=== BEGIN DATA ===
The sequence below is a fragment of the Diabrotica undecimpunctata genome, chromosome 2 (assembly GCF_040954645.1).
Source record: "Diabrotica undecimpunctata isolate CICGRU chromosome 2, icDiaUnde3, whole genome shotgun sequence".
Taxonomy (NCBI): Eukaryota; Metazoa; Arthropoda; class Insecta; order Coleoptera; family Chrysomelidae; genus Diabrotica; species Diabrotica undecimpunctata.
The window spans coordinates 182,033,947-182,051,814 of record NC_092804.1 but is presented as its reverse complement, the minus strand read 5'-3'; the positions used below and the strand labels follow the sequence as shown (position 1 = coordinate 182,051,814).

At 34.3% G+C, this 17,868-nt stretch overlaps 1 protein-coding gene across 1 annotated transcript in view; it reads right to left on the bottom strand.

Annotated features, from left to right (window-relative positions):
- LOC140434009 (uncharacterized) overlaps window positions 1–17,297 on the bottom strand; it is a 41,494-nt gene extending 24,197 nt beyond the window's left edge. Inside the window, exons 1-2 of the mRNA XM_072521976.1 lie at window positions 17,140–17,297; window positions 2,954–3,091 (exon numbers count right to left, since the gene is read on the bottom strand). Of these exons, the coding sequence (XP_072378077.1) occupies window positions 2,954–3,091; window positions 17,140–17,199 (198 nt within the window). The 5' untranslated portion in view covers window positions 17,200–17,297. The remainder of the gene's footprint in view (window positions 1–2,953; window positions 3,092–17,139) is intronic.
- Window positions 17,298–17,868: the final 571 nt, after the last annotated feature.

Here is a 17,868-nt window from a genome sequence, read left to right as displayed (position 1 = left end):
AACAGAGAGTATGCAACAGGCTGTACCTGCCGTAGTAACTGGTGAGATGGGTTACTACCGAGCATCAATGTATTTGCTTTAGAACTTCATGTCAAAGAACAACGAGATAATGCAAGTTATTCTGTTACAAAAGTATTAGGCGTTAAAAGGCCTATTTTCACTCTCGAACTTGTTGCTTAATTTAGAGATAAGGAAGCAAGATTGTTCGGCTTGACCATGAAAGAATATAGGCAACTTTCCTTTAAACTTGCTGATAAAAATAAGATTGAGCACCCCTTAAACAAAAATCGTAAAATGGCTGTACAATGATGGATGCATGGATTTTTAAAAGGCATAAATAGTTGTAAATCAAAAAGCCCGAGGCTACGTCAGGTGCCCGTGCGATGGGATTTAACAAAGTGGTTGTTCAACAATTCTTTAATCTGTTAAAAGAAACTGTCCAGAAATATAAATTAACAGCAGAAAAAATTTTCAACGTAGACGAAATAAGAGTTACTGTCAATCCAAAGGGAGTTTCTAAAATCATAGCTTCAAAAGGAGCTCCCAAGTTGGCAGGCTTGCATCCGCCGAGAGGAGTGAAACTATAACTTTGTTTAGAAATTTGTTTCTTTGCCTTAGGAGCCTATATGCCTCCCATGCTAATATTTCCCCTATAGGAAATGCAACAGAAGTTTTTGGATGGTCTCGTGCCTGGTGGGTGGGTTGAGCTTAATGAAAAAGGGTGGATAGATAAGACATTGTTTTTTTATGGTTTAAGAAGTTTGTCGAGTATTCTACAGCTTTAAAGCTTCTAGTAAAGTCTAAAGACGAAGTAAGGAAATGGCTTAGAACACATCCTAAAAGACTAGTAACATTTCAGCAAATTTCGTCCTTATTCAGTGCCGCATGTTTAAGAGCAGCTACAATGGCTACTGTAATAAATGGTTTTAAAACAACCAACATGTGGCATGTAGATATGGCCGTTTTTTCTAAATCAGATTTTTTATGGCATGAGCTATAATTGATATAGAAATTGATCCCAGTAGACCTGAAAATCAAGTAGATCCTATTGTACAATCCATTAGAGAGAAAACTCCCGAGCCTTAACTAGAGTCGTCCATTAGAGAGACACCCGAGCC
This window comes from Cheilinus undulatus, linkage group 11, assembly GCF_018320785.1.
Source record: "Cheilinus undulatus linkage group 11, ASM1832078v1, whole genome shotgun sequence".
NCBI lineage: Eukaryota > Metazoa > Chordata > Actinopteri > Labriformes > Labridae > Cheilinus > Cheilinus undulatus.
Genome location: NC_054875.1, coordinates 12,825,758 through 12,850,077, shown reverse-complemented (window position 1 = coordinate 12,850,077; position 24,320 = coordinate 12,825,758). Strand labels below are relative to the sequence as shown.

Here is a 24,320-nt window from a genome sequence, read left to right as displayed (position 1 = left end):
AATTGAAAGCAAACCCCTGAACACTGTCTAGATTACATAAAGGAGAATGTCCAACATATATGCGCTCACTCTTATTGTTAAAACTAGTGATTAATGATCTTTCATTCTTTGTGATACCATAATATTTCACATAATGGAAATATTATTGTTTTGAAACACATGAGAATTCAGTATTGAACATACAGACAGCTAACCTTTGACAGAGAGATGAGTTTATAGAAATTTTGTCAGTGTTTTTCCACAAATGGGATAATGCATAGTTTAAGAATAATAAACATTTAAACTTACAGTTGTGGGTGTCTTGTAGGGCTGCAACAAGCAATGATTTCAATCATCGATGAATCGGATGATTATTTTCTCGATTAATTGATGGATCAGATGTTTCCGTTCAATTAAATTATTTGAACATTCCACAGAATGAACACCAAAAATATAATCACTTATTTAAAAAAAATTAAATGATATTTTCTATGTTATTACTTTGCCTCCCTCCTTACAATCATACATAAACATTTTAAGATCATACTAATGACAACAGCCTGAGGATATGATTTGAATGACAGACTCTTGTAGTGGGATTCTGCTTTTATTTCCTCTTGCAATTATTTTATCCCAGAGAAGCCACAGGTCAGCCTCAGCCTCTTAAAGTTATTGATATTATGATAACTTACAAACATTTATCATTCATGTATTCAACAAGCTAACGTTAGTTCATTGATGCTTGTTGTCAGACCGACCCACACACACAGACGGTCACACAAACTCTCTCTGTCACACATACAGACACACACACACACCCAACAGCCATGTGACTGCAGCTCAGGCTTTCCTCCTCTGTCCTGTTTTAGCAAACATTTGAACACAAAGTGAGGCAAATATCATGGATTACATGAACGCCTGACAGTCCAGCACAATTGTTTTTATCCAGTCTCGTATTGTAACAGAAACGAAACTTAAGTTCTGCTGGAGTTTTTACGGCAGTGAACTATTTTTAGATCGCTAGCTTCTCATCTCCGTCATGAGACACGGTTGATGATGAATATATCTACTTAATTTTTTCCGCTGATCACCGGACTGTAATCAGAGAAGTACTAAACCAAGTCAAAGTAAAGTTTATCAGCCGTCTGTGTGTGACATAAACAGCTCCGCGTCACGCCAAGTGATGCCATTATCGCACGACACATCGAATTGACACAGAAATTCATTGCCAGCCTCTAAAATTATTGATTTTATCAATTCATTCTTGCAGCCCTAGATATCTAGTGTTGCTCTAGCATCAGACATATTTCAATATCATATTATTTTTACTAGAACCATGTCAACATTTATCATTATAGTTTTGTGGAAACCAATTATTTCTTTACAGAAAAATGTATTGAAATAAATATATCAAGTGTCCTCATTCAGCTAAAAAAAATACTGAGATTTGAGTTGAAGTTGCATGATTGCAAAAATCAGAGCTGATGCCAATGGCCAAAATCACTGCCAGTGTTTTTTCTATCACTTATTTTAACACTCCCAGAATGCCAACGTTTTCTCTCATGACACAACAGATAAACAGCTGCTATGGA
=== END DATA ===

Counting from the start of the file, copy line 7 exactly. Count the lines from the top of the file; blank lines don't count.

- LOC140434009 (uncharacterized) overlaps window positions 1–17,297 on the bottom strand; it is a 41,494-nt gene extending 24,197 nt beyond the window's left edge. Inside the window, exons 1-2 of the mRNA XM_072521976.1 lie at window positions 17,140–17,297; window positions 2,954–3,091 (exon numbers count right to left, since the gene is read on the bottom strand). Of these exons, the coding sequence (XP_072378077.1) occupies window positions 2,954–3,091; window positions 17,140–17,199 (198 nt within the window). The 5' untranslated portion in view covers window positions 17,200–17,297. The remainder of the gene's footprint in view (window positions 1–2,953; window positions 3,092–17,139) is intronic.